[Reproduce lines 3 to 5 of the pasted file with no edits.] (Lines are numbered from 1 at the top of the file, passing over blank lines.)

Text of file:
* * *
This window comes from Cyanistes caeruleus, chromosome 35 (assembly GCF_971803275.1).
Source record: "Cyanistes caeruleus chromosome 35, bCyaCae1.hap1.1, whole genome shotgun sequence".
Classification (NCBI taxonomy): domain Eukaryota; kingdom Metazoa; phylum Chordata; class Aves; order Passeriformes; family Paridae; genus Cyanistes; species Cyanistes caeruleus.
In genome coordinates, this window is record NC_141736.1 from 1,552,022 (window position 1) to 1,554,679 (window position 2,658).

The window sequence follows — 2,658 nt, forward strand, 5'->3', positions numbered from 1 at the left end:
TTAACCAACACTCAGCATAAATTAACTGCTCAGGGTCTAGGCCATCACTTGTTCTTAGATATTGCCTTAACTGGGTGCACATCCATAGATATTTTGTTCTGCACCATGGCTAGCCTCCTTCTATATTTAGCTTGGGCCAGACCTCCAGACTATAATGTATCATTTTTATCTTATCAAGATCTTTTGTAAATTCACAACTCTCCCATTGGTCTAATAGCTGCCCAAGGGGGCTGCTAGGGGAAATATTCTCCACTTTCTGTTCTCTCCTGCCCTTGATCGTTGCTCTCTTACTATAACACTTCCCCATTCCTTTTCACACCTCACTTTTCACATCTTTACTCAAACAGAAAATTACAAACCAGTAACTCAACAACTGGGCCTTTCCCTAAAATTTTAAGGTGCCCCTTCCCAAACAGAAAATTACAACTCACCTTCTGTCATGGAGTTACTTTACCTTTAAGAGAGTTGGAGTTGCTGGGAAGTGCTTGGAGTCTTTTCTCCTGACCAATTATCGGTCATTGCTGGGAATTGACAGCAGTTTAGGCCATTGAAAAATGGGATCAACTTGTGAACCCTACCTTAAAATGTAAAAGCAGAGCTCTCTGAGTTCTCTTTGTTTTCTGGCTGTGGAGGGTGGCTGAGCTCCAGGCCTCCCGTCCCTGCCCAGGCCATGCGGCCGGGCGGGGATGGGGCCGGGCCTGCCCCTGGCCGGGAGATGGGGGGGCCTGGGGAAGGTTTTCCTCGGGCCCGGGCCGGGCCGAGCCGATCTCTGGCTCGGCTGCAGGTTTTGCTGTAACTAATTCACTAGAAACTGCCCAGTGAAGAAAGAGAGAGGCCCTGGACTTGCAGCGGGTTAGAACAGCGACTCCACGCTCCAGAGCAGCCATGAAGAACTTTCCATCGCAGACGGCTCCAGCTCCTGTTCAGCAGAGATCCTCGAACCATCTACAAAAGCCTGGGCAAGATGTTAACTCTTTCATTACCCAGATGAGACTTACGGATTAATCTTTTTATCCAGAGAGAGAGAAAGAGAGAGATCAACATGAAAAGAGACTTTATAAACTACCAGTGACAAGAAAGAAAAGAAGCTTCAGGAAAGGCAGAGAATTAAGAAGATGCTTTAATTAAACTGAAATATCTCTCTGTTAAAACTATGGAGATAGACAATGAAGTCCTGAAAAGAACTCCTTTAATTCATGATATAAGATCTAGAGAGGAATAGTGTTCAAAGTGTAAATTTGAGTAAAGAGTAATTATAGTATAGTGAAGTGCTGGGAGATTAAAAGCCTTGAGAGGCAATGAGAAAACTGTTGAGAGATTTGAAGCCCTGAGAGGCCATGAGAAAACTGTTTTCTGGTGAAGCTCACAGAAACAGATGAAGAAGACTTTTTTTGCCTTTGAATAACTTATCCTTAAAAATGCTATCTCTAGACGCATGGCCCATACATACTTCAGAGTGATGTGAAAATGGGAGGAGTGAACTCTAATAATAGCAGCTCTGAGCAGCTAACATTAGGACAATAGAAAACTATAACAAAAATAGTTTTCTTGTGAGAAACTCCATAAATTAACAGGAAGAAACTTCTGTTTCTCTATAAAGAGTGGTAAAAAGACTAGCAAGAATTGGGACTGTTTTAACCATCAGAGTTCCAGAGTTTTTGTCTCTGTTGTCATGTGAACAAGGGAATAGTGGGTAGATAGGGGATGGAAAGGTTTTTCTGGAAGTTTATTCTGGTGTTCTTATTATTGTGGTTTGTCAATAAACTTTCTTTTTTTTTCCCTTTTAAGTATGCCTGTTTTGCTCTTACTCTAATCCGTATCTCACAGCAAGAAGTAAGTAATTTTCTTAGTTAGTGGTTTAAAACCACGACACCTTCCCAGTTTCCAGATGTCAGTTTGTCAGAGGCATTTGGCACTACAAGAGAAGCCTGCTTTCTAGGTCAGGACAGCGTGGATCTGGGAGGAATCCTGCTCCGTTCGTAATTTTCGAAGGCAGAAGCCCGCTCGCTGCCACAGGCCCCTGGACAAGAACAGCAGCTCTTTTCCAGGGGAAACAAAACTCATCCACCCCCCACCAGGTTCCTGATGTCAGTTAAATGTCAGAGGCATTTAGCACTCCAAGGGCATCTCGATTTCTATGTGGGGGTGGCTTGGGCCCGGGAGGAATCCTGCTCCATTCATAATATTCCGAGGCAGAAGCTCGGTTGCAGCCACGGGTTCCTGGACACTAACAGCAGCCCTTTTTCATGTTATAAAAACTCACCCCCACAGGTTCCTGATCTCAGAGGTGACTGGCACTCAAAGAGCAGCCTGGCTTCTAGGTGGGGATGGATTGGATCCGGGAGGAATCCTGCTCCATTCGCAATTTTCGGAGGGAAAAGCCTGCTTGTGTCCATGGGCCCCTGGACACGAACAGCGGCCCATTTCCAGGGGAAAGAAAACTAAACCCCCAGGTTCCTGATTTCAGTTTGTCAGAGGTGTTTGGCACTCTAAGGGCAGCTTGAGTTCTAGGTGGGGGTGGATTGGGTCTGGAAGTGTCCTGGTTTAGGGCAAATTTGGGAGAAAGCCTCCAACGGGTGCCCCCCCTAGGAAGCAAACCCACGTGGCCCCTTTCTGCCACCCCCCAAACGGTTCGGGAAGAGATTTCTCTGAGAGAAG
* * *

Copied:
Classification (NCBI taxonomy): domain Eukaryota; kingdom Metazoa; phylum Chordata; class Aves; order Passeriformes; family Paridae; genus Cyanistes; species Cyanistes caeruleus.
In genome coordinates, this window is record NC_141736.1 from 1,552,022 (window position 1) to 1,554,679 (window position 2,658).

The window sequence follows — 2,658 nt, forward strand, 5'->3', positions numbered from 1 at the left end: